THE SHAPE OF WORRY

    Several weeks ago, I took my car to the shop for some much-needed repairs. I knew it would be a lengthy wait, so I took along some reading material to keep me occupied. Shortly after I arrived, I noticed a young woman who appeared to be very upset. My first thought was to mind my own business, but it was obvious she needed someone to show her that they cared. That someone was me.

    I asked, “Are you okay?”

    She responded, “No, I am having an anxiety attack. I think I am going to pass out.”

    I asked, “Should I call for help?”

    She answered, “No,” then continued to tell me that she had suffered from severe anxiety attacks all her life. Through the years she learned to cope with the attacks, but this one was shaping into a monster.

    She asked me to stay with her until the attack passed. So, for the next few minutes we talked about weather, family pets, and coping techniques for anxiety. About ten minutes later her anxiety attack began to subside. Her rapid heartbeat settled down. Her hands stopped shaking, and her breathing returned to normal. We talked for a few more minutes, then she thanked me for my time and departed to see if her car was ready.

    After she left, I began to ponder God’s answer to anxiety attacks. I considered several verses in the book of Philippians. The first passage that came to mind was Philippians 4:6-7. This is a familiar passage for most of us, but I especially like it from The Message Bible…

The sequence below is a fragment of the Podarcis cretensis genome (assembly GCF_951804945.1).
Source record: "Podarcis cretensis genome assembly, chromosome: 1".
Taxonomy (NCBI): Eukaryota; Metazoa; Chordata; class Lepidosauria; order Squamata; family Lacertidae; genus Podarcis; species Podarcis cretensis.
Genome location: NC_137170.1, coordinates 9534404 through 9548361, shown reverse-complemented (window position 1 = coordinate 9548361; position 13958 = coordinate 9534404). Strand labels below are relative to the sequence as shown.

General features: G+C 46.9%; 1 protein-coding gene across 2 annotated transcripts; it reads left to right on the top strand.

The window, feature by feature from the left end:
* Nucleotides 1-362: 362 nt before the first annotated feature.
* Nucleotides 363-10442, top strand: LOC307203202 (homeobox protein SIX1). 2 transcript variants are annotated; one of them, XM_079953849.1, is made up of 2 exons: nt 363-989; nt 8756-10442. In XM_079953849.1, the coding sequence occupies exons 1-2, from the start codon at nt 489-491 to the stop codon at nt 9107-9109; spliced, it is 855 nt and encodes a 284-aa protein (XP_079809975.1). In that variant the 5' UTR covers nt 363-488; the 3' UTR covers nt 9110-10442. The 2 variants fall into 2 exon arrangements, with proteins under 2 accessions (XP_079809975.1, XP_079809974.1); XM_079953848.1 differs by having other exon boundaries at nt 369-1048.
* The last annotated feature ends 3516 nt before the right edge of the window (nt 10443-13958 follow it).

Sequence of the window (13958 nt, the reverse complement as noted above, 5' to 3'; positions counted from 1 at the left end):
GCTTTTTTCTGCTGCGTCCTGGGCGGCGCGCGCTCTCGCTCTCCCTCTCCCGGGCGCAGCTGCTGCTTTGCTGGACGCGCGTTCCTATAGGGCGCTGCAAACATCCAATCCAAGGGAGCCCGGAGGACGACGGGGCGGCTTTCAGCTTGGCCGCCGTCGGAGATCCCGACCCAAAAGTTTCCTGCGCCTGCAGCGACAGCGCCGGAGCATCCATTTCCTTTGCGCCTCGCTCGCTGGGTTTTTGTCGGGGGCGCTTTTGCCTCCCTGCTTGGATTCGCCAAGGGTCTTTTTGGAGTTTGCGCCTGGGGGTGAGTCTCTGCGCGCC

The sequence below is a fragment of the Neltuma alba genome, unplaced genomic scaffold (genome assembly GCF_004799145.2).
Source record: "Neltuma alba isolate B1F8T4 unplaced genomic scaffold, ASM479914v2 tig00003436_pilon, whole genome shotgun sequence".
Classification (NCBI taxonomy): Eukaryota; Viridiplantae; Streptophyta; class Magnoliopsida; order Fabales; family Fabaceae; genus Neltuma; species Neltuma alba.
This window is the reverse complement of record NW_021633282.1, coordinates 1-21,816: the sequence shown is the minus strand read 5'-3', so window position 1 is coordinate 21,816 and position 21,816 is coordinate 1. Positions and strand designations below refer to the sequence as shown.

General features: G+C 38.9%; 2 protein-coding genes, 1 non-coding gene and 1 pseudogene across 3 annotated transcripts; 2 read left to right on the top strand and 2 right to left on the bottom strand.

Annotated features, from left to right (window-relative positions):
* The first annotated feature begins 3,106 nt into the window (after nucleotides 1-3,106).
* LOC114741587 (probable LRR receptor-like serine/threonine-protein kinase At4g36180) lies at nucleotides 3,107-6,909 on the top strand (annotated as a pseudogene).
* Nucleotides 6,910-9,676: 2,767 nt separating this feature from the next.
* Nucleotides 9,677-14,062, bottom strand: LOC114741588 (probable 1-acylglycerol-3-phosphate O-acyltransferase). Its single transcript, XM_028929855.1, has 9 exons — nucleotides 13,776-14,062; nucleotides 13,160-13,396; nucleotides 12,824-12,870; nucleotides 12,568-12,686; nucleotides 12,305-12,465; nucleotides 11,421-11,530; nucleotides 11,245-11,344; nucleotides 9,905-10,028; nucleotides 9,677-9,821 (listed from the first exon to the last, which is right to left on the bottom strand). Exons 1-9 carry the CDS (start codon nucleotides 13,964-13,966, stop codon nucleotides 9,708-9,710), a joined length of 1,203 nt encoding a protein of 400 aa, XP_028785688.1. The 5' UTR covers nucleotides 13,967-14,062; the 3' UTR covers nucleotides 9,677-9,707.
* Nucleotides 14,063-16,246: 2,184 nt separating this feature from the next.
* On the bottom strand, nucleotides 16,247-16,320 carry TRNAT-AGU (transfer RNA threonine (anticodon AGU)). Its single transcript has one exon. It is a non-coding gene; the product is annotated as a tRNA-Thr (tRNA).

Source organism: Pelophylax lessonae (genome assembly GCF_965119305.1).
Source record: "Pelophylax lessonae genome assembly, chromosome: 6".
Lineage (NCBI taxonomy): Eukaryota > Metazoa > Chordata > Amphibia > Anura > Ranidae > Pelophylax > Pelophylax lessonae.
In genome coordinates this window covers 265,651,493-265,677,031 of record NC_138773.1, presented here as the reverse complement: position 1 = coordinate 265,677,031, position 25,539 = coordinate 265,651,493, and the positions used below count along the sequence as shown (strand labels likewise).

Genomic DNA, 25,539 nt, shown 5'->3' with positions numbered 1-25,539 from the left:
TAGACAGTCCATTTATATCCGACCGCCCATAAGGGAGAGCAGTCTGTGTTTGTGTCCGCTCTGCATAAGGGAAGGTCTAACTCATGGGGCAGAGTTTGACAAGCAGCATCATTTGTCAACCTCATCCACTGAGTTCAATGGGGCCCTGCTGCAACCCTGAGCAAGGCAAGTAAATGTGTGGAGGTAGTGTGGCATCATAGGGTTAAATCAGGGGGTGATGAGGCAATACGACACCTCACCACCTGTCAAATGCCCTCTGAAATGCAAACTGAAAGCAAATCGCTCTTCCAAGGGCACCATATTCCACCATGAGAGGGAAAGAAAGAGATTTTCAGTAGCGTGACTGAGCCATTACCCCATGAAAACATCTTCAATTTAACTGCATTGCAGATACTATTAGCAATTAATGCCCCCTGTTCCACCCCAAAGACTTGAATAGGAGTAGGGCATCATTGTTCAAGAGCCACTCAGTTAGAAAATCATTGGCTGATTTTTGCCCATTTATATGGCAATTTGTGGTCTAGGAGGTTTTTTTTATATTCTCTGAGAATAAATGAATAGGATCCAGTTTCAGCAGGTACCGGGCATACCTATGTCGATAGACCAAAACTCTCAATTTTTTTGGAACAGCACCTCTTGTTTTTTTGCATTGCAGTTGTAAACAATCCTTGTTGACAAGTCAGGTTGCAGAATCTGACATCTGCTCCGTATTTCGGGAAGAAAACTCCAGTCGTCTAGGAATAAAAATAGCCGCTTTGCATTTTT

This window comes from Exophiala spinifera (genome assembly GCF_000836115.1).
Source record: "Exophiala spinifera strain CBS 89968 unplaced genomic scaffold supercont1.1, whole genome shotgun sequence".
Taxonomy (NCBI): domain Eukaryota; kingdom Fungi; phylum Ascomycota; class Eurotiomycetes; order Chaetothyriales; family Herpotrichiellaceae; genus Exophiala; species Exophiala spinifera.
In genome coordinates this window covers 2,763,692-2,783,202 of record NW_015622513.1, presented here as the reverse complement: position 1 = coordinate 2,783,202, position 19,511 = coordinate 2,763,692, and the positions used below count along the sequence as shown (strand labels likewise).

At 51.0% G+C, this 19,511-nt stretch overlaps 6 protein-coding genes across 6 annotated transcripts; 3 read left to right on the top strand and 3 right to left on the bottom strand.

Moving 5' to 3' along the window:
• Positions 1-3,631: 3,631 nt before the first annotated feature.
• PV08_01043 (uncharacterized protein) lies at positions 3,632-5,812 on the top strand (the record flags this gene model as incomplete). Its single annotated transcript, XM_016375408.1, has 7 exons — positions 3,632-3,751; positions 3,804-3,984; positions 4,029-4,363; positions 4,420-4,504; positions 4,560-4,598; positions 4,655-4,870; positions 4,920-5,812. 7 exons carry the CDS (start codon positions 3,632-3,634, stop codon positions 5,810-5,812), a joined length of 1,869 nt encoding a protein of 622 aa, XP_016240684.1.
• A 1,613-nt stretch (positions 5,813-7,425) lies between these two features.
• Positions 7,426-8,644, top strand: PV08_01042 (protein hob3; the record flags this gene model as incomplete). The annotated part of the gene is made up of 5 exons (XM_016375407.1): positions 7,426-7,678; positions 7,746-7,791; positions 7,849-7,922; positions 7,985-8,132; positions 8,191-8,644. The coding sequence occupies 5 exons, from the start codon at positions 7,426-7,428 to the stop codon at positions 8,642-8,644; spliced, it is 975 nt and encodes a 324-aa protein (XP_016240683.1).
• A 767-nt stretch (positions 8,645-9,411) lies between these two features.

Don’t fret or worry. Instead of worrying, pray. Let petitions and praises shape your worries into prayers, letting God know your concerns. Before you know it, a sense of God’s wholeness, everything coming together for good, will come and settle you down. It’s wonderful what happens when Christ displaces worry at the center of your life.

    In our conversation, the woman described her anxiety as waves washing over her. God understands her struggle, and I love the power of peace He displays in verse 7… “It’s wonderful what happens when Christ displaces worry at the center of your life.

    The second passage that came to my mind is also found the book of Philippians (The Message):

    Summing it all up, friends, I’d say you’ll do best by filling your minds and meditating on things true, noble, reputable, authentic, compelling, gracious—the best, not the worst; the beautiful, not the ugly; things to praise, not things to curse. Put into practice what you learned from me, what you heard and saw and realized. Do that, and God, who makes everything work together, will work you into his most excellent harmonies (4:8-9).

    Yes… this sums it up. Let petitions and praise shape our worries into prayer! Jesus takes the place of our worry, and God works us into his most excellent harmonies. I love this word picture…God shapes worry into a symphony of peace!

    Remember this… you are loved, and you are always in my prayers.

    In Christ, Cheryl

     

     

     

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